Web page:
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Member Research & Reports

Member Research & Reports

Columbia Finds Energy Efficiency Upgrades Ease Strain of High Energy Bills and Thermal Discomfort in Low-Income Families

Low-income families bear the brunt of high-energy costs and poor thermal comfort from poorly maintained apartment buildings. To study how energy efficiency upgrades could help these households, researchers at Columbia University’s Mailman School of Public Health surveyed residents in a low-income community in New York City. They found that while energy efficiency upgrades varied significantly by ownership status, low-income single-family homeowners reaped the greatest direct benefits. Results overall showed that respondents experienced improved thermal comfort, enhanced health and safety and reduced energy costs as a result of the upgrades.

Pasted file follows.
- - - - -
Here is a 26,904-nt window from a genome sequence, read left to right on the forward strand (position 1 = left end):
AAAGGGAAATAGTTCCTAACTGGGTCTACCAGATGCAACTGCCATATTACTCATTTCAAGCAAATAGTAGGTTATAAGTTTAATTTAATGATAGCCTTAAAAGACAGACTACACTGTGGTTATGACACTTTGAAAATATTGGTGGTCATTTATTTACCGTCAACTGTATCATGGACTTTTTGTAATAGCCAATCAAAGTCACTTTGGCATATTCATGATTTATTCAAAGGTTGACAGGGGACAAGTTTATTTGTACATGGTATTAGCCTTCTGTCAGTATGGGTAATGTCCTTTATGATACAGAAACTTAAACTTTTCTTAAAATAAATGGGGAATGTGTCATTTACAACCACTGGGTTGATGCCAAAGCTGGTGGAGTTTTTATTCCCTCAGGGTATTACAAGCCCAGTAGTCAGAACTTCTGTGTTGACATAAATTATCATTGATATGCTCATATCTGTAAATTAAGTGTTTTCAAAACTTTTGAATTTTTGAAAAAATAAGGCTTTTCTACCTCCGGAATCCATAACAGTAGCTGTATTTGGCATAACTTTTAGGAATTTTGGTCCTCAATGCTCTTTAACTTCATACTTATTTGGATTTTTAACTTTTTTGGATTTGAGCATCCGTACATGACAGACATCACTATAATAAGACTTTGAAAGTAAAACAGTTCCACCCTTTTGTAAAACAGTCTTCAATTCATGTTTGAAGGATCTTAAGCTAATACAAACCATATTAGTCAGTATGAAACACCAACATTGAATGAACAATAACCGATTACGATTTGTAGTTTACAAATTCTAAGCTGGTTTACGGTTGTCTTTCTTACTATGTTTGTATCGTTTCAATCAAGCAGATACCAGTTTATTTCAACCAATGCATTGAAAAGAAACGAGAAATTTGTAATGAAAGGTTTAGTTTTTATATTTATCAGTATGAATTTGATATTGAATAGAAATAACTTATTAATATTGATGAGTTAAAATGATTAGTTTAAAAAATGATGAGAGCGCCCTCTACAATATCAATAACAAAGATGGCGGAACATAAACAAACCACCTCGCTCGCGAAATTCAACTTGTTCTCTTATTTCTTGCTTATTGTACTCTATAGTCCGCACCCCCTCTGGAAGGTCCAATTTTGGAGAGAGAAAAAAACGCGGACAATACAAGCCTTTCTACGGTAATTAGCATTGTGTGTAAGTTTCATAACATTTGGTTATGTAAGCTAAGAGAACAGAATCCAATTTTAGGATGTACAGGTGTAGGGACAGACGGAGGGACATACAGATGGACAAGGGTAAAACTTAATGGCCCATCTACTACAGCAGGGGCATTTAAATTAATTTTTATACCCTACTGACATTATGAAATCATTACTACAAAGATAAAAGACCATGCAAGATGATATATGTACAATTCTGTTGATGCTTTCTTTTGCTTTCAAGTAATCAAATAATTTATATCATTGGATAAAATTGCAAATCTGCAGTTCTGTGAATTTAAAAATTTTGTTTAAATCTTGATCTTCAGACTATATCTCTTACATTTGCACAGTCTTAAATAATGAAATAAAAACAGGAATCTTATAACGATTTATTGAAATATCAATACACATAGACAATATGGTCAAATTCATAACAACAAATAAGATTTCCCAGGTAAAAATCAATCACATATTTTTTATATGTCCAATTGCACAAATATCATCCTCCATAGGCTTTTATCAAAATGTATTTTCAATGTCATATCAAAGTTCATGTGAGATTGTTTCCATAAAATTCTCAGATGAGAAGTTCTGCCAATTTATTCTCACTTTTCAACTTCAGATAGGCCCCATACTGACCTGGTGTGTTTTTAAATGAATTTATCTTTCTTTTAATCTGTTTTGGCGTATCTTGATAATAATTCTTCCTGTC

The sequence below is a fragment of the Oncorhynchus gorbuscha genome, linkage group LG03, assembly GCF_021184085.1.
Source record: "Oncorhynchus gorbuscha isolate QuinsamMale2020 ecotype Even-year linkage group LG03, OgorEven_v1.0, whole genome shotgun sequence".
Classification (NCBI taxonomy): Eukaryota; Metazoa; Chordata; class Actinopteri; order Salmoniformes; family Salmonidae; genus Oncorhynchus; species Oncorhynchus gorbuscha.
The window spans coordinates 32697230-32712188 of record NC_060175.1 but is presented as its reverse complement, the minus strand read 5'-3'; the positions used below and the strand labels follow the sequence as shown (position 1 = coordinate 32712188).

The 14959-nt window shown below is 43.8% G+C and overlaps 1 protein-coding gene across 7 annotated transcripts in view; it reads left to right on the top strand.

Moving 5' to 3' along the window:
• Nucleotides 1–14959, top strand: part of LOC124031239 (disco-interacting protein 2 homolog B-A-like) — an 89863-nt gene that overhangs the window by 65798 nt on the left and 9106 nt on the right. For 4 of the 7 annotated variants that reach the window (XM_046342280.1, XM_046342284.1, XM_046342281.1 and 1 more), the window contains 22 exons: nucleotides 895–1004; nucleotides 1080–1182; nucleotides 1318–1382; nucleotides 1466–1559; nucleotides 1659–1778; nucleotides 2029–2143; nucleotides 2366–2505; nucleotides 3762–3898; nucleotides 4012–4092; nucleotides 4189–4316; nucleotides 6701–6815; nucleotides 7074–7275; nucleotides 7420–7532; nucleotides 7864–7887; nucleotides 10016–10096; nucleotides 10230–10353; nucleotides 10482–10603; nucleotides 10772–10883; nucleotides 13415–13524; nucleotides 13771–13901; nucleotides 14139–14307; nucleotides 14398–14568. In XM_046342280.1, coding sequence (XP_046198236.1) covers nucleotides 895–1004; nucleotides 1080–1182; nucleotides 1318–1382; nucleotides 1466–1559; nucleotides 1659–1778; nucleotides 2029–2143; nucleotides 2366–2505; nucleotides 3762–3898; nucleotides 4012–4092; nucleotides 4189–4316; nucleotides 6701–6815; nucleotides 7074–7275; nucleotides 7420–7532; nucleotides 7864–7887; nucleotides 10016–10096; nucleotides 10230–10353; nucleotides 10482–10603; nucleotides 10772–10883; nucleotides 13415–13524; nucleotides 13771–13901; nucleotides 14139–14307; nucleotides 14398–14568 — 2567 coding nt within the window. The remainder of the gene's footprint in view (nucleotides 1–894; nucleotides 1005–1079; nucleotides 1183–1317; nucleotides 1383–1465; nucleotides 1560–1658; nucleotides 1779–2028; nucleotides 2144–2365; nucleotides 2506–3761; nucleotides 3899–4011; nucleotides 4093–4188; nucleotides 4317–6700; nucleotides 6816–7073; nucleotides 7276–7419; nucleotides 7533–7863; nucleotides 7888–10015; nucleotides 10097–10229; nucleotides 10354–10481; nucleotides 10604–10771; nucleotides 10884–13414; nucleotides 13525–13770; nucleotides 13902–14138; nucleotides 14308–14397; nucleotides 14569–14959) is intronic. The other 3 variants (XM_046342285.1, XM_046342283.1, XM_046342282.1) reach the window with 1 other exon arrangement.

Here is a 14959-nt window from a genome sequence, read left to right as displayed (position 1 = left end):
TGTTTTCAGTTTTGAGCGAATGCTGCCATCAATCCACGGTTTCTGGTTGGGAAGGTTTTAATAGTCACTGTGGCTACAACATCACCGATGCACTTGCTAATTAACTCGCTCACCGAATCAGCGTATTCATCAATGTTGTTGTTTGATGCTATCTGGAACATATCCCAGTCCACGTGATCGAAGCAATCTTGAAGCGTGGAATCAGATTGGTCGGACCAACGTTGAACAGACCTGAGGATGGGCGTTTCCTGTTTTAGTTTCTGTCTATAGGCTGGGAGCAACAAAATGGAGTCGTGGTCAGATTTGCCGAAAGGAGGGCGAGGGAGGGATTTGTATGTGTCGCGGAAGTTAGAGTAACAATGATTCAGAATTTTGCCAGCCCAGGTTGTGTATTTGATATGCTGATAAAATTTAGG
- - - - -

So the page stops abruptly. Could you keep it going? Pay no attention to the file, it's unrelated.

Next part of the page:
[Photo: Dr. Diana Hernández]

This study examines a full range of potential benefits associated with energy efficiency among low-income homeowners, tenants and landlords. Findings are online in the journal Energy Research & Social Science.

“Overall, energy efficiency upgrades are a promising intervention to mitigate the energy and structurally related challenges facing low-income households,” said Dr. Diana Hernández, assistant professor of sociomedical sciences at the Mailman School of Public Health. ”However, results also illustrated that weatherization alone was insufficient to address all of the housing comfort and safety issues facing low-income households.

Dr. Hernández and her research team surveyed 20 heads of households as well as landlords of buildings in a variety of housing types that had recently undergone upgrades. Most participants identified as Hispanic or Latino (80 percent), and more than half of participating households had at least one child under 18 years old living in them. Many participating households were also inhabited by elderly residents who often suffered from chronic health conditions exacerbated by energy insecurity.

Results revealed different experiences of low-income renters compared to homeowners.  Renters cited greater physical comfort and less economic stress; homeowners realized lower heating costs, an increase in property values, and an improvement in landlord/tenant relationships.